I came across the Parallel Traces project through their exhibition “A New Lens on Jewish Heritage” in Belgrade (06.02.-20.02.2020). I noticed the small poster on the door of “Kuća legata” (Heritage House) on bustling Knez Mihajlova Street. It was before the working hours and, despite the busy schedule, I decided I must come back later. I am very glad I made that decision.
“I would like it if the need for the monuments as I make them would end; I wish for my students to lose my subject matter; I would like it if they, the masters to be, would raise monuments to life and not death.“, … „A man does not die when he passes away, but when he is forgotten”
Nandor Glid, Menorah in flames,1988-1990, Belgrade, Dorćol,
(Nandor Glid’s name and monument title do not feature on the new sculpture plaque. The treeline follows the line of the Jevrejska street, ending with the sculpture).
– from the work “Ethnographers Argument” by Nikola Radić Lucati (featured photo)
As the official website states “Parallel Traces is a cross-cutting, collaborative, pan-European project that offers a renewed look at the significance of Jewish heritage today. The project aims to rediscover traces of Jewish cultural heritage in urban architecture as an integral part of European history and to raise awareness and respect amongst different cultures through different mechanisms. (…) The Parallel Traces project takes as a premise the consideration of heritage sites and heritage traces as kind of laboratories to re-interpret traditions and art as means to encourage activities and artistic projects which explore the links between heritage and contemporary culture.”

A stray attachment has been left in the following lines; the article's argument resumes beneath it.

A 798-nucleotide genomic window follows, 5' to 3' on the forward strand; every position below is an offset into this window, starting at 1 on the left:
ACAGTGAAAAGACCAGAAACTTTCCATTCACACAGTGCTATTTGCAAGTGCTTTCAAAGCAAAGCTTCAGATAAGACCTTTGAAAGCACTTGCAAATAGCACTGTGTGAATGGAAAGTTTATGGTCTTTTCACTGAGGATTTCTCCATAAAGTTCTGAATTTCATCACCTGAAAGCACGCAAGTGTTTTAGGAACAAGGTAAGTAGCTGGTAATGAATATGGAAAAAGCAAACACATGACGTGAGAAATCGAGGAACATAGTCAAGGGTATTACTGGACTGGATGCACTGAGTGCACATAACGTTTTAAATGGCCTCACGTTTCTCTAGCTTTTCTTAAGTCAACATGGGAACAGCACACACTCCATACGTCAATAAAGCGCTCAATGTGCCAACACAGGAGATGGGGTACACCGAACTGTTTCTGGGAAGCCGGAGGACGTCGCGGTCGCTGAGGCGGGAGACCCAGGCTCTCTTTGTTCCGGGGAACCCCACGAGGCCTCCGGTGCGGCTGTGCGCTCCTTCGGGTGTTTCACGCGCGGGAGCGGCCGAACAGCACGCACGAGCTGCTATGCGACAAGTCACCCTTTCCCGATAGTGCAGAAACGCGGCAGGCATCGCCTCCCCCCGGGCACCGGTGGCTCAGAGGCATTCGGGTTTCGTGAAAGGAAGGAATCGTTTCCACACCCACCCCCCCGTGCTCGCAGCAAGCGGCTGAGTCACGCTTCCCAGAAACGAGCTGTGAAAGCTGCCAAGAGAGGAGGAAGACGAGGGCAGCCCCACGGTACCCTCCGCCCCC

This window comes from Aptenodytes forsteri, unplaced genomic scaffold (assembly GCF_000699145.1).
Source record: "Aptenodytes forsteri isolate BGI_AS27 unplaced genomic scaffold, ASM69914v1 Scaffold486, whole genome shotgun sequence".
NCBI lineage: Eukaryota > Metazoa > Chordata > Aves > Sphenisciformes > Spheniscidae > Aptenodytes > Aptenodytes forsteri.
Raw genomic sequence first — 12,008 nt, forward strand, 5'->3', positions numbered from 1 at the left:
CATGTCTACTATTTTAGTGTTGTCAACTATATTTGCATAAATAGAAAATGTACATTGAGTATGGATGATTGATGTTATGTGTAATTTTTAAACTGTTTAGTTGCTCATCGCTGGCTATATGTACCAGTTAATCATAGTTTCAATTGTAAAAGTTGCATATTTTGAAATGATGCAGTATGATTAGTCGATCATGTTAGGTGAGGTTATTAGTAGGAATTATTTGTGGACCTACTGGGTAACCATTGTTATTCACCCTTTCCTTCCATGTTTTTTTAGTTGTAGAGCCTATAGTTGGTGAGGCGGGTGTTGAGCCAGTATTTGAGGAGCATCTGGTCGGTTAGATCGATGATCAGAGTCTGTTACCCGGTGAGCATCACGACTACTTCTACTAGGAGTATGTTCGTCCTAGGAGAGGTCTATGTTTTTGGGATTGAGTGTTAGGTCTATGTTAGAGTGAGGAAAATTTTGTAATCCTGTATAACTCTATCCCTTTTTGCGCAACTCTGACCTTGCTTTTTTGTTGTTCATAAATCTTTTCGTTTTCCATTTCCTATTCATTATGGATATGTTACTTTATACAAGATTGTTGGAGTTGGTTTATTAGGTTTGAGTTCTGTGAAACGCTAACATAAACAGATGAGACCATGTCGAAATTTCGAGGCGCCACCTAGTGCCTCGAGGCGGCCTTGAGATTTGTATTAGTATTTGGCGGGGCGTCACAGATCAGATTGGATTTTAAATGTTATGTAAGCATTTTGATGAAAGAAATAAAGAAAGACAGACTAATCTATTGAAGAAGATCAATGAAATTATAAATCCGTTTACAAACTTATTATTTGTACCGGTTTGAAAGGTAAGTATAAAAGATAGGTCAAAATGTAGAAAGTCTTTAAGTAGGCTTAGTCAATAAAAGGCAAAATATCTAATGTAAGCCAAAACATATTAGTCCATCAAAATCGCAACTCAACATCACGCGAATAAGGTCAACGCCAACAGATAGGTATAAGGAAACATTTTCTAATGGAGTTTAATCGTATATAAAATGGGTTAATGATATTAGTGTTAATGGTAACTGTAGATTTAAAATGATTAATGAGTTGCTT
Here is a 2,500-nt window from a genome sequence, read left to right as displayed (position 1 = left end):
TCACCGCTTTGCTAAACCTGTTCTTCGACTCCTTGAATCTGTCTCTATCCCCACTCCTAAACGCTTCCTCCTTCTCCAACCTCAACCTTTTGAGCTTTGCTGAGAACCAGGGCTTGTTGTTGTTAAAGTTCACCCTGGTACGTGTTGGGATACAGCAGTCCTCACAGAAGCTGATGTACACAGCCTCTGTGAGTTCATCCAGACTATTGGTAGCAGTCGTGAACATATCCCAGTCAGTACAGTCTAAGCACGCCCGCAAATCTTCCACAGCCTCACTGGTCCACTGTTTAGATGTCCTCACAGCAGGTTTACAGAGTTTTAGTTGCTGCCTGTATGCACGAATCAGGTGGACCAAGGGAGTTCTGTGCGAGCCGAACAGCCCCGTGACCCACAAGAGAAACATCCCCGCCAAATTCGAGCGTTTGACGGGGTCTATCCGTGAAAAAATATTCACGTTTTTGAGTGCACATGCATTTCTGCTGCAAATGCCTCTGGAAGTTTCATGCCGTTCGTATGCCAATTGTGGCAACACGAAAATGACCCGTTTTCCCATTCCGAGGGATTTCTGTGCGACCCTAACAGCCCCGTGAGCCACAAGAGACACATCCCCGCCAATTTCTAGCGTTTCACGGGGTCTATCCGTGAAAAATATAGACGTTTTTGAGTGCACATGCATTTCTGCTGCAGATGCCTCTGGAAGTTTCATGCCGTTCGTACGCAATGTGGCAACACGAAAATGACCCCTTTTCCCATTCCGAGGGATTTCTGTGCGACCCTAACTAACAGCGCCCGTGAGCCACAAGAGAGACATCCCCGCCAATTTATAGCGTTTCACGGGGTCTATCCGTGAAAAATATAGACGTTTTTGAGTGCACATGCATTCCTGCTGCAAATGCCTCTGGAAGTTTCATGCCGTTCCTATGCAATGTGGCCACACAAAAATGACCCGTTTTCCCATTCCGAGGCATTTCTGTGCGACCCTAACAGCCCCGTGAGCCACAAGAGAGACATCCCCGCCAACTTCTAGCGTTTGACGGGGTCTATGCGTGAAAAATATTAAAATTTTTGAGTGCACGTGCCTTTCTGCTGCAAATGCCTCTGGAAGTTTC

The exhibition focused on artwork from the contest which was open for artists from five cities (Girona, Wroclaw, Tbilisi, Sighet and Belgrade) and five guest artists from those cities, invited to express themselves on the topic of “parallelity” of Jewish Heritage in contemporary urban environment of the communities they live in: Nikola Radić Lucati (Belgrade, Serbia), Dina Oganova (Tbilisi, Georgia), Daniel Grünfelf (Sighet, Romania), Agnieszka Traczewska (Wroclaw, Poland) and Israel Ariño (Girona, Spain).
Agnieszka Traczewska’s work “Gaps” on how an empty space where buildings of Jewish community once stood can become a place of memory felt very close. Whenever I get an opportunity to take someone on a tour through my hometown Zagreb, I show them many beautiful, interesting, some not-so-beautiful or even strange things. The strangest “sight” is the parking lot a few steps from the main square. That’s where Zagreb synagoge once stood. It is a heartbreaking sight.
The Parallel Traces project has a new activity for everyone to join: post your own findings of parallel traces with the hashtag #myparalleltraces.
There’s also an app for iOS and Android.